Mix & knead time (using Santos fork mixer): 3 Minutes and 14 Seconds
Direct method: Water ➡ Salt (1/3rd) ➡ Culture ➡ Flour ➡ Salt (2/3rd)
30 minutes of rest after kneading
____________________________________________________________________
●1st phase of fermentation (in mass): 6.5 hours at room temperature 71 - 74° F
●2nd phase of fermentation (in balls): 16 hours at room temperature 59 - 76° F
____________________________________________________________________
Baked in modified home gas oven
Recipes make pizzas no more than sermons make saints!

http://pizzanapoletanismo.com/2011/09/27/a-philosophy-of-pizza-napoletanismo/

Offline Pizza Napoletana

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Re: A PHILOSOPHY OF PIZZA NAPOLETANISMO!
« Reply #1313 on: March 02, 2012, 05:58:28 AM »
Continued . . .
Recipes make pizzas no more than sermons make saints!

http://pizzanapoletanismo.com/2011/09/27/a-philosophy-of-pizza-napoletanismo/

Offline Pizza Napoletana

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Re: A PHILOSOPHY OF PIZZA NAPOLETANISMO!
« Reply #1314 on: March 02, 2012, 05:59:50 AM »
Continued . . .
Recipes make pizzas no more than sermons make saints!

http://pizzanapoletanismo.com/2011/09/27/a-philosophy-of-pizza-napoletanismo/

Offline dellavecchia

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Re: A PHILOSOPHY OF PIZZA NAPOLETANISMO!
« Reply #1315 on: March 02, 2012, 06:08:37 AM »
Omid - In the most positive way, there is a rustic, beautiful unevenness in the cornichone of your latest pizzas. What part of the workflow do you attribute this to?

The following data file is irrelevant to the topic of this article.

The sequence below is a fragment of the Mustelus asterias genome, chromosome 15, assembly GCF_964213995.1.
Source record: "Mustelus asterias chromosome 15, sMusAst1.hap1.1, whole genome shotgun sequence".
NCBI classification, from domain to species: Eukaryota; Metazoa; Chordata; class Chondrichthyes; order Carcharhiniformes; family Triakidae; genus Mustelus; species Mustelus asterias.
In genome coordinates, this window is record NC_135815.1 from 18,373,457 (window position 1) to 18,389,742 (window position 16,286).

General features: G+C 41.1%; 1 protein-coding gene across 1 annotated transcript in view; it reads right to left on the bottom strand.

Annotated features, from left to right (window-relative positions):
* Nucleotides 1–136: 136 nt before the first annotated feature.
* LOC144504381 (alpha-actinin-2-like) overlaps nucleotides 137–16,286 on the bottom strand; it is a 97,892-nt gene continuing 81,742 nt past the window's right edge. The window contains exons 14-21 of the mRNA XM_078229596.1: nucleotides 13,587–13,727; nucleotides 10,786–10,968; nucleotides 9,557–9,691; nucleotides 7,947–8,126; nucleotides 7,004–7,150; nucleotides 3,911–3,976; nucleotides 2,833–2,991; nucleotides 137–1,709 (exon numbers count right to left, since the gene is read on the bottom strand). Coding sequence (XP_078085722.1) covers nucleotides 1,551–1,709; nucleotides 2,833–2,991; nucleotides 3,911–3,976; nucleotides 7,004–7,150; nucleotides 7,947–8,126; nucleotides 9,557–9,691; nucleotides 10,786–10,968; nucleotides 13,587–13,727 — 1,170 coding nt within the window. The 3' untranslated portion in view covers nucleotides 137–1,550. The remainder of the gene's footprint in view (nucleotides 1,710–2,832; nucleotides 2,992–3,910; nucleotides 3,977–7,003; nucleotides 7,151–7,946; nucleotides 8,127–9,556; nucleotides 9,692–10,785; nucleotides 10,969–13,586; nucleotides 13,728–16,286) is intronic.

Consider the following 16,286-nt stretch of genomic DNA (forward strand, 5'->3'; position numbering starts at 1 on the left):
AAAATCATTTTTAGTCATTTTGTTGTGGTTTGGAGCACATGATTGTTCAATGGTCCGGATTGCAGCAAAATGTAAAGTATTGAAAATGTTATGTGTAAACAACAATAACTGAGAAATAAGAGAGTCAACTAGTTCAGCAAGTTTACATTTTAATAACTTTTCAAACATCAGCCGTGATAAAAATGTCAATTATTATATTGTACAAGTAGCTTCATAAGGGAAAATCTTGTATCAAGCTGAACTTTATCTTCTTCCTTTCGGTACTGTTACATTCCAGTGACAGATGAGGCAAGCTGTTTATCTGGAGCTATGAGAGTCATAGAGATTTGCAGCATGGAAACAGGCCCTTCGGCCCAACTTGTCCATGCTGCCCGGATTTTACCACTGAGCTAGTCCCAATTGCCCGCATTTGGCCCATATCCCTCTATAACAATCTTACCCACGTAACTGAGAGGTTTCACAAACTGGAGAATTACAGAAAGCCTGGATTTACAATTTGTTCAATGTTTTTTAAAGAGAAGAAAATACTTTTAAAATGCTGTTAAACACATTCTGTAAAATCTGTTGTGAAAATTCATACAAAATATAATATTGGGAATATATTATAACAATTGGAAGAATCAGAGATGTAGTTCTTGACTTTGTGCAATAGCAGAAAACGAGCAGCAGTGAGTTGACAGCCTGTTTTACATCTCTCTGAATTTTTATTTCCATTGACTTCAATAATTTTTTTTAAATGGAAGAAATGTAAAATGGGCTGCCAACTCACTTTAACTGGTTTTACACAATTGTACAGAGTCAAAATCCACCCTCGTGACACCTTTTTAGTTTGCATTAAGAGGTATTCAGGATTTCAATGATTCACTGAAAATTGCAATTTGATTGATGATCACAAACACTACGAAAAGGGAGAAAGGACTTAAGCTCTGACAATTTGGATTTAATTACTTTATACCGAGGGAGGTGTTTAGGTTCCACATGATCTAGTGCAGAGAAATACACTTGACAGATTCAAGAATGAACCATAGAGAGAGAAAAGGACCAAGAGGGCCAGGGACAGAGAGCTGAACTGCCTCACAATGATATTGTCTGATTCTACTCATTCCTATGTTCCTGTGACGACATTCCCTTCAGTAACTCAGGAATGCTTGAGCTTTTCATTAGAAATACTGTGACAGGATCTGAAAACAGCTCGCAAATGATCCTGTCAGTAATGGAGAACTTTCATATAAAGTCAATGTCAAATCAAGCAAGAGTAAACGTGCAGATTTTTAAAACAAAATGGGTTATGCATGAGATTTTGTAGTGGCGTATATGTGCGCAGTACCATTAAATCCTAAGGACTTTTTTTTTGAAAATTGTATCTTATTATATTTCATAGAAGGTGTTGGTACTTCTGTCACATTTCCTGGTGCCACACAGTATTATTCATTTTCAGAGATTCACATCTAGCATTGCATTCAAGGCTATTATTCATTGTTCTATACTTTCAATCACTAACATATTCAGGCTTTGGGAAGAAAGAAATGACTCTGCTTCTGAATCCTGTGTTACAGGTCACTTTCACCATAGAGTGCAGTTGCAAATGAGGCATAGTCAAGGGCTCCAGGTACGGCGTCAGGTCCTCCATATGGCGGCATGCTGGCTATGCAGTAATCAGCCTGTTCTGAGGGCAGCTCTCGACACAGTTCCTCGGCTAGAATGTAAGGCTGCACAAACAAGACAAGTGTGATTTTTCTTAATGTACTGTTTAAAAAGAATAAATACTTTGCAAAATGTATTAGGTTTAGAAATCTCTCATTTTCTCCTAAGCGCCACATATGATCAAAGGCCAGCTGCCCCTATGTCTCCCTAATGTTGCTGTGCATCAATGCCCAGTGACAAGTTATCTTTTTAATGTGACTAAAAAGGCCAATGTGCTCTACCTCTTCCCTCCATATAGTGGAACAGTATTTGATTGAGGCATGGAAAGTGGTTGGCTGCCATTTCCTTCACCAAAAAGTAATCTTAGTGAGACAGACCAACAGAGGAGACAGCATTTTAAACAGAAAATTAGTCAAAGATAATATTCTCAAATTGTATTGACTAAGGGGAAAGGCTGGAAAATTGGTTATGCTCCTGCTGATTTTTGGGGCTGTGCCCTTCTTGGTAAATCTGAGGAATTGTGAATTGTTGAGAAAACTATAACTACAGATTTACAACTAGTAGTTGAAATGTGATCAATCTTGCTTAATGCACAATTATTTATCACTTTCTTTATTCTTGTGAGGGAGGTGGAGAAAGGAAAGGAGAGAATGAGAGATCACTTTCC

John

Offline Pete-zza

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Re: A PHILOSOPHY OF PIZZA NAPOLETANISMO!
« Reply #1316 on: March 02, 2012, 11:06:44 AM »
Peter and Salvatore.  Correct me if I am mistaken, but doesn't maturation or more specifically the action of enzymes occur as soon as water is added to flour?  And generally speaking, doesn't enzyme activity occur at a faster rate at higher temperatures?

Chau,

I am going strictly by memory and what I was able to find searching Marco's posts. But the indelible thought that I took away from Marco while he was active on the forum and discussed these matters is that the ripening or maturation was a late-stage process, after the initial bulk rise that seemed to always be part of Marco's method. When I have seen photos on the forum of dough balls that have essentially collapsed into almost pancakes, that is where I tend to think of the ripening that Marco talked about, where things are breaking down (although in some cases, it looks like the dough balls were held too long before using). But you are correct that certain enzymes (e.g., proteolytic enzymes)start to work fairly soon, including during autolyse if used. And they are sensitive to temperature. I suspect that a balance has to be achieved between the time and temperature of the bulk rise and of the individual dough balls. In Marco's case, he made Neapolitan doughs that were based on using both a natural leavening system and commercial yeast. That meant having to use different fermentation times and ripening times. Presumably, the final doughs both reached the desired stage to use.